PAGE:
What do a half-billion eggs have to do with democracy? The massive recall of salmonella-infected eggs, the largest egg recall in U.S. history, opens a window on the power of large corporations over not only our health, but over our government.
While scores of brands have been recalled, they all can be traced back to just two egg farms. Our food supply is increasingly in the hands of larger and larger companies, which wield enormous power in our political process. As with the food industry, so, too, is it with oil and with banks: Giant corporations, some with budgets larger than most nations, are controlling our health, our environment, our economy and increasingly, our elections.
It's an unusual Friday night at Grinder, a small coffee shop in Toronto. There is an alien in someone's cup, hearts in another and someone else sees their face in their mug.
What's even stranger is how local artists replaced paintbrushes and pencils with milk and cinnamon powder. The cause of this madness is an event called "Medium: Coffee Live Latte Art for Non-Latte Artists."
What these five artists did is part of the MakerCulture movement, the idea of taking things into your own hands, and producing new objects.
"It was different," says Abra Dolman, a participating artist. "I can't say I've ever used coffee, espresso, or milk as a medium before."
Every time the most everyday kind of people make the most modest kind of change for the better in their food habits, they have a triple-whammy effect that the cognoscenti of global warming are unaware of.
The Annual Trudeau Foundation Conference on weathering the change of impending climate chaos, held in Toronto from November 20-22, distinguished itself by defining food as a crucial factor in global warming.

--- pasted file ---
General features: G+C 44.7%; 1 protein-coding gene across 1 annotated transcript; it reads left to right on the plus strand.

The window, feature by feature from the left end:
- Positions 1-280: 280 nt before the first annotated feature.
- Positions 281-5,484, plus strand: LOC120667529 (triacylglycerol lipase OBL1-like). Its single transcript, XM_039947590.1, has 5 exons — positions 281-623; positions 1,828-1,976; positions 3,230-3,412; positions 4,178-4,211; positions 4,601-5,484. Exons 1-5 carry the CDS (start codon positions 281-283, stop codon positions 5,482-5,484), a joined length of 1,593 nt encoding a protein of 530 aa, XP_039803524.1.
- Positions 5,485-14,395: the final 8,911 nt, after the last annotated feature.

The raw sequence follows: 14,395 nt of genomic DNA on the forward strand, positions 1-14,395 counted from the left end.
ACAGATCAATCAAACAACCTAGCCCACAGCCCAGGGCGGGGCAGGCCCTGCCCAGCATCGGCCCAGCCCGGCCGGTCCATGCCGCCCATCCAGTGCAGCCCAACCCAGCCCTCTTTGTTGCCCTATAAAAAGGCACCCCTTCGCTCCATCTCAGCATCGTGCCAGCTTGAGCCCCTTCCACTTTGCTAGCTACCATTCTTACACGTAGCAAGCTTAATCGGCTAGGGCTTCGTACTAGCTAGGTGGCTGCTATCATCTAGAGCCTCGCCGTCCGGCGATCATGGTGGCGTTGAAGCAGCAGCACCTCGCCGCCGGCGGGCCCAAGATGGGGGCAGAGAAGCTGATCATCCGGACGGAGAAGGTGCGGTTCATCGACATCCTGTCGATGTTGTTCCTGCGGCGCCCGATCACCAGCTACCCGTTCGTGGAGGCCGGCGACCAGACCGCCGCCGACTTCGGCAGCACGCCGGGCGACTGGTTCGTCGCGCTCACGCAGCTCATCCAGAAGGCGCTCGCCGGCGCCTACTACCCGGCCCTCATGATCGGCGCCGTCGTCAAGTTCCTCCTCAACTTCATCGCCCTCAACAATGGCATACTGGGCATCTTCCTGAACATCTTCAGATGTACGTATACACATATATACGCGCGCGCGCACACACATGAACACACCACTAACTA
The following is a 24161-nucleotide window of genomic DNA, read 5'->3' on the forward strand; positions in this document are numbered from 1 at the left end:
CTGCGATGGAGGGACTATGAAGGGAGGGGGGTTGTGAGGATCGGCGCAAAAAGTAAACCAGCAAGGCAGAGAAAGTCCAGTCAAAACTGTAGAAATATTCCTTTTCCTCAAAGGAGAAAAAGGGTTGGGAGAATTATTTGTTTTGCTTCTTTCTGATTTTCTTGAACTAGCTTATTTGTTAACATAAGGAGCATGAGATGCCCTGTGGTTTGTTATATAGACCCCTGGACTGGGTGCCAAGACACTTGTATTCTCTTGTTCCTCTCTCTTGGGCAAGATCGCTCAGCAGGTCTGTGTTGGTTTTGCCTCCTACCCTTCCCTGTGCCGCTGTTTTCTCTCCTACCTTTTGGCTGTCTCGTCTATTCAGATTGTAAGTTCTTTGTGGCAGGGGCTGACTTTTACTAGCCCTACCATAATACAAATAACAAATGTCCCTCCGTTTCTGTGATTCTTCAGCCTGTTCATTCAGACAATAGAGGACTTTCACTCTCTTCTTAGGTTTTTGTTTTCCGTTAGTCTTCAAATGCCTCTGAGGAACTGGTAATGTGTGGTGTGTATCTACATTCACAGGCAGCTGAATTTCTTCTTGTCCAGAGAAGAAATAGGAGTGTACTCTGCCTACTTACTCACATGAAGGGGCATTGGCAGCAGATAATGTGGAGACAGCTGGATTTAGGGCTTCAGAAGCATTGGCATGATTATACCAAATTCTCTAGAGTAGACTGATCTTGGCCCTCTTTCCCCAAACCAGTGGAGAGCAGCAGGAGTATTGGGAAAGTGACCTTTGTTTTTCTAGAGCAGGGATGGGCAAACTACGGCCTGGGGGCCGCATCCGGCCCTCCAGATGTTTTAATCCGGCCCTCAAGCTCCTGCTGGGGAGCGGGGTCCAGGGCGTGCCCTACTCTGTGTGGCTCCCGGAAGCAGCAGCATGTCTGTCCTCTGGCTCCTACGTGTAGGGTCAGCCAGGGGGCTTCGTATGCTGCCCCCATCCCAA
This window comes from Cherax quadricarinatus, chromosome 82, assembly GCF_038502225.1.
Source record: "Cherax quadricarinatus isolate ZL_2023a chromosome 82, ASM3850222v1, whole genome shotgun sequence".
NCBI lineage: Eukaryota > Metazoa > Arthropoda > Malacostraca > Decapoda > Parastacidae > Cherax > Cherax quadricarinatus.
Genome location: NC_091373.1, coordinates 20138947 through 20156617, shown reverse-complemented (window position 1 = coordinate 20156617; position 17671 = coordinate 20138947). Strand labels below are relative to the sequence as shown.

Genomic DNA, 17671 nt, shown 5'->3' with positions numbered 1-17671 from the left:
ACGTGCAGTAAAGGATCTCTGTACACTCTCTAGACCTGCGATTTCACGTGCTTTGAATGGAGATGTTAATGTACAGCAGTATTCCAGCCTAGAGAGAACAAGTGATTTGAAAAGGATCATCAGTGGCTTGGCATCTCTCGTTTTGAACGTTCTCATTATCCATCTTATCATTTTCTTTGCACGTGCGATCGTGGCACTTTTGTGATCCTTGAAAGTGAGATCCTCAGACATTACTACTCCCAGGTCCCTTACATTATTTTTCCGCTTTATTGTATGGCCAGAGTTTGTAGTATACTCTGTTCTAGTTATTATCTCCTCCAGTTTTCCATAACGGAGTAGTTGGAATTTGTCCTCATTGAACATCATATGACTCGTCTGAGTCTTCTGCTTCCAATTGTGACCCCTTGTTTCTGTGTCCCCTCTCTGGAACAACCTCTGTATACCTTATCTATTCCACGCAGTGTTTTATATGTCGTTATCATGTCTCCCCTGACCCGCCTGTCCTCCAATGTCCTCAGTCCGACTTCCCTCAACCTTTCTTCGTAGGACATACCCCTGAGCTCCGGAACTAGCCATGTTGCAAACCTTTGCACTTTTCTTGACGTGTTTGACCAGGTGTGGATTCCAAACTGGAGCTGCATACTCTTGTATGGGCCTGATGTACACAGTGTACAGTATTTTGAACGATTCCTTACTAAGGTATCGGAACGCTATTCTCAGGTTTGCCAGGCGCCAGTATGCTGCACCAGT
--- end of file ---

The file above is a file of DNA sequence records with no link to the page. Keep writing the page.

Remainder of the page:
That represents progress in a field dominated by organizations -- be it Greenpeace or Intergovernmental Panels on Climate Change or be they organizations promoting left-wing analysis -- who talk almost exclusively about greenhouse gases coming from car-based transportation and inefficiently-designed buildings.
One of the oldest of essential human needs, food energizes Canada's newest social movement, which entered the scene long after the labour, human rights and women's movements -- all of which predated the global rise of neoliberalism.
If the 500 food advocates attending six plenaries and 50 workshops at the Halifax conference of Food Secure Canada are any indication, the poorly resourced movement is also among the youngest (me being about the only exception), most excited and accomplished of new social movements.
Major, albeit unsung, victories are being scored in school and health fields -- long the most debated, progressive and impactful bastions of Canadian public policy .
During the past 20 years the food scene in Ottawa has changed from a landscape of pub grub-driven dining to a vibrant environment for trendy eateries and forward-thinking chefs. The once bland and mundane culinary culture has been transformed, and the result is an array of destination restaurants and purveyors of high-quality food and drink products. Many of these new and successful players leverage the nearby farms — nearly 2,000 in total — and artisan food makers that can provide a huge range of ingredients and possibilities.
The Sunday in the Park Festival is the longest running annual event in Regent Park and this year is even more special. We are celebrating our 23rd Anniversary on Sunday in the recently reopened New Regent Park.
This year's event will bring an impressive line-up of local entertainers, performers, food vendors, marketplace and a large community barbecue.
The Yonge Street Mission and other amazing partner agencies, local businesses and residents coordinate and run this annual event with the help of many wonderful volunteers.
For more information, please contact:
The Yonge Street Mission
416-929-9614 ext 3250